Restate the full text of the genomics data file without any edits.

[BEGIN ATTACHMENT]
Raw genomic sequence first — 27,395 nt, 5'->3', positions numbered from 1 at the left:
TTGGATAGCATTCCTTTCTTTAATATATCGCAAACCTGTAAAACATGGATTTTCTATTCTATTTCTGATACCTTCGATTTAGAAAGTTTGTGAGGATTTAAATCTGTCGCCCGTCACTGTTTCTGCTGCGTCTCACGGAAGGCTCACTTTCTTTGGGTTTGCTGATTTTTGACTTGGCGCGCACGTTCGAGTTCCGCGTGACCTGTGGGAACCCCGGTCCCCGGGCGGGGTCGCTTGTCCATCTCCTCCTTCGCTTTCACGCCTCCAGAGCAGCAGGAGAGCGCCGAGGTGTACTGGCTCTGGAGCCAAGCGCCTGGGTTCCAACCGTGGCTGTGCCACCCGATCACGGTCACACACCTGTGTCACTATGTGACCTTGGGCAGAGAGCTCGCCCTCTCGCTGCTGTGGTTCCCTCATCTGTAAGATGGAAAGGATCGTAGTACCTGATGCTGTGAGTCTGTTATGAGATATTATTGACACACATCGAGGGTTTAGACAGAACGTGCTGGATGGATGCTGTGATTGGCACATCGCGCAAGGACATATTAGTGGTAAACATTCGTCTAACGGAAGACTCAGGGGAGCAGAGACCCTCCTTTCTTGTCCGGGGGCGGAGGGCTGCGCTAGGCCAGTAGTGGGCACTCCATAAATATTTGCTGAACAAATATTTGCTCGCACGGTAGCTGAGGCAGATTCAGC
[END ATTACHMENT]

Raw genomic sequence first — 27,395 nt, 5'->3', positions numbered from 1 at the left:
TTGGATAGCATTCCTTTCTTTAATATATCGCAAACCTGTAAAACATGGATTTTCTATTCTATTTCTGATACCTTCGATTTAGAAAGTTTGTGAGGATTTAAATCTGTCGCCCGTCACTGTTTCTGCTGCGTCTCACGGAAGGCTCACTTTCTTTGGGTTTGCTGATTTTTGACTTGGCGCGCACGTTCGAGTTCCGCGTGACCTGTGGGAACCCCGGTCCCCGGGCGGGGTCGCTTGTCCATCTCCTCCTTCGCTTTCACGCCTCCAGAGCAGCAGGAGAGCGCCGAGGTGTACTGGCTCTGGAGCCAAGCGCCTGGGTTCCAACCGTGGCTGTGCCACCCGATCACGGTCACACACCTGTGTCACTATGTGACCTTGGGCAGAGAGCTCGCCCTCTCGCTGCTGTGGTTCCCTCATCTGTAAGATGGAAAGGATCGTAGTACCTGATGCTGTGAGTCTGTTATGAGATATTATTGACACACATCGAGGGTTTAGACAGAACGTGCTGGATGGATGCTGTGATTGGCACATCGCGCAAGGACATATTAGTGGTAAACATTCGTCTAACGGAAGACTCAGGGGAGCAGAGACCCTCCTTTCTTGTCCGGGGGCGGAGGGCTGCGCTAGGCCAGTAGTGGGCACTCCATAAATATTTGCTGAACAAATATTTGCTCGCACGGTAGCTGAGGCAGATTCAGC